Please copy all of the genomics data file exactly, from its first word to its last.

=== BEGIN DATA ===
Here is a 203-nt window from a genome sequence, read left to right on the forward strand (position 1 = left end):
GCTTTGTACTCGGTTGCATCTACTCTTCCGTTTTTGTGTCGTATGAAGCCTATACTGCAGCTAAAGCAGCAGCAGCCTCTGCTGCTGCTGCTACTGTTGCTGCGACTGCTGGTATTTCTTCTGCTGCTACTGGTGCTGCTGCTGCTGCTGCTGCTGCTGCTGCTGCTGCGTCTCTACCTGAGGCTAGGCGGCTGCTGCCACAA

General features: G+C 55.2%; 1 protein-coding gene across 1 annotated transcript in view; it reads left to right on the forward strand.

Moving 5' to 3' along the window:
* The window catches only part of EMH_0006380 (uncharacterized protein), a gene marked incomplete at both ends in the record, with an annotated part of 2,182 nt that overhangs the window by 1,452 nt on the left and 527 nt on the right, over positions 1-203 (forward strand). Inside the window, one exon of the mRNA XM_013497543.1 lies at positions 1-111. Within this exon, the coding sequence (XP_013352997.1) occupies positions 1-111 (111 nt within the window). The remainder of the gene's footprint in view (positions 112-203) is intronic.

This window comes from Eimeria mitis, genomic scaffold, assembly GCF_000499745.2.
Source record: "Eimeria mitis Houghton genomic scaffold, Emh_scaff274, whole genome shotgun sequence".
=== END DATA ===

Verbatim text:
Here is a 203-nt window from a genome sequence, read left to right on the forward strand (position 1 = left end):
GCTTTGTACTCGGTTGCATCTACTCTTCCGTTTTTGTGTCGTATGAAGCCTATACTGCAGCTAAAGCAGCAGCAGCCTCTGCTGCTGCTGCTACTGTTGCTGCGACTGCTGGTATTTCTTCTGCTGCTACTGGTGCTGCTGCTGCTGCTGCTGCTGCTGCTGCTGCTGCGTCTCTACCTGAGGCTAGGCGGCTGCTGCCACAA

General features: G+C 55.2%; 1 protein-coding gene across 1 annotated transcript in view; it reads left to right on the forward strand.

Moving 5' to 3' along the window:
* The window catches only part of EMH_0006380 (uncharacterized protein), a gene marked incomplete at both ends in the record, with an annotated part of 2,182 nt that overhangs the window by 1,452 nt on the left and 527 nt on the right, over positions 1-203 (forward strand). Inside the window, one exon of the mRNA XM_013497543.1 lies at positions 1-111. Within this exon, the coding sequence (XP_013352997.1) occupies positions 1-111 (111 nt within the window). The remainder of the gene's footprint in view (positions 112-203) is intronic.

This window comes from Eimeria mitis, genomic scaffold, assembly GCF_000499745.2.
Source record: "Eimeria mitis Houghton genomic scaffold, Emh_scaff274, whole genome shotgun sequence".